One writer discovered what that meant for her fitness schedule to be written in the stars.

By Samantha Lefave
Updated: April 23, 2018
Photo: Luciano Lozano

You've seen the grabby headlines before-calling out the best workout for your zodiac sign and even the clothes you should wear to those workouts. But have you ever actually scheduled your sweat session according to the stars and planets? Curious about whether it could benefit my routine, I committed to leaving my workout decisions in the hands of an astrologer for a week.

So I called Lisa Greenfield, gave her my birth date, time, and city where I was born, and let her map my signs. She primarily focused on my moon sign, which she says drives me to choose one thing over another; my action planet, which affects how I do something; and my sun sign, which impacts how all the different elements come together for me.

Greenfield explains that my moon sign, Leo, is a major player in my inclination toward disciplined, structured workouts-and really, just organization in general. (Hello, Type A.) It's also why I take pride in doing difficult workouts, especially ones that give me concrete results. Case in point: Running a marathon, at least once, where there's a clock to tell me just how well I did.

My action planet is Mars, though, and that pulls me toward the instructor, says Greenfield. "You're completely influenced by who is leading the exercise, whether it's a one-on-one personal trainer or a group fitness instructor," she says. "Whoever it is, you're either completely inspired or totally deflated based on who's leading it."

Lastly, Scorpio is my sun sign, and apparently, it's a big reason why I like to tie together philanthropy and fitness. "You have a really genuine humanitarian chart, and you're here for the greater good," she says. "And it's okay to take pride in that. You feel most understood when people support your goals of giving back."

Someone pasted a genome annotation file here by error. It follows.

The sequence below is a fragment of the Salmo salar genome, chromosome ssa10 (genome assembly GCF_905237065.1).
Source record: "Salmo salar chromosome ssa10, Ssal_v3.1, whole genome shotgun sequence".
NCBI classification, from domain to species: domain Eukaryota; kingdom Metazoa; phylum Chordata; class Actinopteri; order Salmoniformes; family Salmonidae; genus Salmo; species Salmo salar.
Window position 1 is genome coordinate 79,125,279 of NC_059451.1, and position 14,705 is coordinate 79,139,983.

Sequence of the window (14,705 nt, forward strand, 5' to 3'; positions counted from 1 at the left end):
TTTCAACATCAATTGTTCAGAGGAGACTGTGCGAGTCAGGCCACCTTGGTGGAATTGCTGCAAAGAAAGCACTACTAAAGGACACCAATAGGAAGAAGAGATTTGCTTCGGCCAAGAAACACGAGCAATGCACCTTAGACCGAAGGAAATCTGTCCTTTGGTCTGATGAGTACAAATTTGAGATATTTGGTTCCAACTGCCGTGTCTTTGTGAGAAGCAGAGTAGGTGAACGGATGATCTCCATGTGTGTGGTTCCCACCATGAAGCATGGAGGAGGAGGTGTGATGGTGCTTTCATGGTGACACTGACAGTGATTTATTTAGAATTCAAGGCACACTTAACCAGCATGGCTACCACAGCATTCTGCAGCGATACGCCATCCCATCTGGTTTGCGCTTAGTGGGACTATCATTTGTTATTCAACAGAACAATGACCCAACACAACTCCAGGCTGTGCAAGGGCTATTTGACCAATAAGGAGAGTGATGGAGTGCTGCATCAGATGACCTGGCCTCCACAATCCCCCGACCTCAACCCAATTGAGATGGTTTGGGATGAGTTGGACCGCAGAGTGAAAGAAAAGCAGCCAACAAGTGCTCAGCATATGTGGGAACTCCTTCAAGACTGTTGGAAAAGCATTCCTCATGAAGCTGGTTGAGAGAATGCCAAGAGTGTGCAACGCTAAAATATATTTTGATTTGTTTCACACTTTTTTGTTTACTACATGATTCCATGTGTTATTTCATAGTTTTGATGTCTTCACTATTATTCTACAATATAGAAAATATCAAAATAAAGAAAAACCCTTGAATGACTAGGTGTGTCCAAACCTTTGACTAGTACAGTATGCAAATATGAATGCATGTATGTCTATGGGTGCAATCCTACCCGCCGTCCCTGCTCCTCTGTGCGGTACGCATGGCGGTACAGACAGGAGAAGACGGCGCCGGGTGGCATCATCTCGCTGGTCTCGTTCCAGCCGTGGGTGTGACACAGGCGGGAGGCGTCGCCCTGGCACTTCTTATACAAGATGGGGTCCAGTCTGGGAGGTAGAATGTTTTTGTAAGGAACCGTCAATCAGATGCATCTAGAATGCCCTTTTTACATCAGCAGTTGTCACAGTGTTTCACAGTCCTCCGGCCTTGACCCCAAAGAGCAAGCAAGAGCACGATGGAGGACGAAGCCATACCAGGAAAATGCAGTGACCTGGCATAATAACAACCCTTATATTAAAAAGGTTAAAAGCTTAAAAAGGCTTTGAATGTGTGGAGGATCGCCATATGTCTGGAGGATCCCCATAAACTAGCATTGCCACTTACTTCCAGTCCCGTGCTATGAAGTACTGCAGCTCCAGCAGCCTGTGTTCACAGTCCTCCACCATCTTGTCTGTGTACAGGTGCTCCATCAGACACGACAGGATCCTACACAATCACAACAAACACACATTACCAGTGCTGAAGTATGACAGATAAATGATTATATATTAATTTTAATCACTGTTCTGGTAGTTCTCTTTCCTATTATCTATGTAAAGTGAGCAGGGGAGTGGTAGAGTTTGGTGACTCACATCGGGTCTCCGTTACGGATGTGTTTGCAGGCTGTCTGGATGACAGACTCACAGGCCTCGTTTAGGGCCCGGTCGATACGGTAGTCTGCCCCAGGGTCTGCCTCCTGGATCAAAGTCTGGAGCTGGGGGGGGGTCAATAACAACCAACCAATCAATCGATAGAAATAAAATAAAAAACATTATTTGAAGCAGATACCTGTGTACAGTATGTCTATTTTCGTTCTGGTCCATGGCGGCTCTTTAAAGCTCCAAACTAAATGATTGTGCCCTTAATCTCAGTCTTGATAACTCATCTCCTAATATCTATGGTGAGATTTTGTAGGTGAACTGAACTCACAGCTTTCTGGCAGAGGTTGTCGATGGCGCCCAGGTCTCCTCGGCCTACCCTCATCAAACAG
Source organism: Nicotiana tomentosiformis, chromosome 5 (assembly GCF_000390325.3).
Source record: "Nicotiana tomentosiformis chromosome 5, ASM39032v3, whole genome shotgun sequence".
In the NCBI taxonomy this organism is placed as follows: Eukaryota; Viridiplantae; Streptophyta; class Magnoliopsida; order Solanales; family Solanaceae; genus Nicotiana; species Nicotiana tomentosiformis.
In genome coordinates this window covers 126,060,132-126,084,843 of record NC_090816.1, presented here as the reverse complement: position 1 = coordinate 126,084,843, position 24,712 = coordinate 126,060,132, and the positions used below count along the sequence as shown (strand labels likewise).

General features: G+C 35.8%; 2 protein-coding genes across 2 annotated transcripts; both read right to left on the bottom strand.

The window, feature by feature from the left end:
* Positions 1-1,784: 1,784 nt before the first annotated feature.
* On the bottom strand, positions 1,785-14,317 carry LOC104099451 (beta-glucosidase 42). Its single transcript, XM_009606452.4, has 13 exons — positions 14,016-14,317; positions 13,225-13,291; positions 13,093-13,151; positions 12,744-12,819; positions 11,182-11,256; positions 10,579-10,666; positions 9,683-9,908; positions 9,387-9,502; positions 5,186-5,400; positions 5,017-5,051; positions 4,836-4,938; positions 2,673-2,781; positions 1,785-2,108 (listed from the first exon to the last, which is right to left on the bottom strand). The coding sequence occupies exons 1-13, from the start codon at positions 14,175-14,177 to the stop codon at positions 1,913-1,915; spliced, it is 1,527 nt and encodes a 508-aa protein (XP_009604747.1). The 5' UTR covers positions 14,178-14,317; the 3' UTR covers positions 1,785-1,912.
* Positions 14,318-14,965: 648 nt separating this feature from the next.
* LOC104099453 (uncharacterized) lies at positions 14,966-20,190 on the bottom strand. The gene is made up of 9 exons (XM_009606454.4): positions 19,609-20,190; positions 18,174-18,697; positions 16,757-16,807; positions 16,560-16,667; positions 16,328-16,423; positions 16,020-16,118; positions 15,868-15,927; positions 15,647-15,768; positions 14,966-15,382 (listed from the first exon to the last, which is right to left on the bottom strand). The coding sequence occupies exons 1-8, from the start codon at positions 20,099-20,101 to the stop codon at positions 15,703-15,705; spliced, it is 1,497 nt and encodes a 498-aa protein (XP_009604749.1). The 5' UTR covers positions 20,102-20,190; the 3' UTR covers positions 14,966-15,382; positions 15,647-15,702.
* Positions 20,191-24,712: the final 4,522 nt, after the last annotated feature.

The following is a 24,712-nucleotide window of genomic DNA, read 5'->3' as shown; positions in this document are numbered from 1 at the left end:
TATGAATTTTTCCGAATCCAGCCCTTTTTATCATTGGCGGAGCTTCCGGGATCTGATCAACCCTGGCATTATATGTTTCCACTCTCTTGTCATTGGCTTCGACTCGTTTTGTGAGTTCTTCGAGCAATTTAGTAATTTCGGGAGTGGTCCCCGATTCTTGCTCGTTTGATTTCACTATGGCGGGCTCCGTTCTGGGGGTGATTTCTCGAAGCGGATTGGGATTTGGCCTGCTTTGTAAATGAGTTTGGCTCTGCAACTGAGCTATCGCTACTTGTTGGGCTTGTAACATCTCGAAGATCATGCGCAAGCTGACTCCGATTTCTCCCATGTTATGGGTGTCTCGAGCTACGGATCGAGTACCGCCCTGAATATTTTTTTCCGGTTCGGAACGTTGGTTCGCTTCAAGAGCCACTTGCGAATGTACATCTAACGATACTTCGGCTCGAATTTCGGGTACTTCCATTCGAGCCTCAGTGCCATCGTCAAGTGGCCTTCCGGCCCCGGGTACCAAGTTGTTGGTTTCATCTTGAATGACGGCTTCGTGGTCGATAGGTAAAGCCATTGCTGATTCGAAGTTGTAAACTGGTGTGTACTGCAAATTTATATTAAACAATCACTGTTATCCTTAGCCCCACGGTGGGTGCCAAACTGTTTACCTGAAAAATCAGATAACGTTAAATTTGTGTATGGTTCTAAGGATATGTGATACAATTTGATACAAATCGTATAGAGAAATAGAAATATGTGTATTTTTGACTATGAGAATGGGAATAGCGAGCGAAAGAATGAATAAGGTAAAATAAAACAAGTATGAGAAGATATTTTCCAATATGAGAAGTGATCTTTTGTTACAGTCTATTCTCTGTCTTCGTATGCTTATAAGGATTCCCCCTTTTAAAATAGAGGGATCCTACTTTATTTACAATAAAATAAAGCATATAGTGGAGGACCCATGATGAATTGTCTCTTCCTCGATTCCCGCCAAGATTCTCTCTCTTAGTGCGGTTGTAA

With all of this astrology insight in mind, Greenfield outlined five days of workouts for me. The criteria: Each one had to fit with one of my sign's desires, and the last one had to fit all three. Then, I could truly evaluate what served me best-or whether it was all a total crock.

Workout 1: Boot Camp

When Greenfield told me my moon sign was responsible for my inclination toward harder workouts, I wasn't all that surprised. I've always enjoyed routines where I really sweat, so I decided to start the experiment with what I know works well-boot camp. Ripped Fitness, a boutique studio in New York City, sounded like a solid fit.

The class operates in circuits, with half the participants running intervals on the treadmill while the other busts out strength training exercises on the floor. (You rotate between the stations twice). Assigned to the tread first, I cranked up the incline, kept my speed up, and immediately felt the burn. I considered backing off-I didn't want to burn myself out before picking up the weights-but then I remembered another thing Greenfield mentioned about the relationship between my moon and sun sign. "You are uniquely wired to withstand a great deal of intensity, and you thrive on it," she said. "Not everyone is like that, so use it to your advantage and really push yourself when necessary."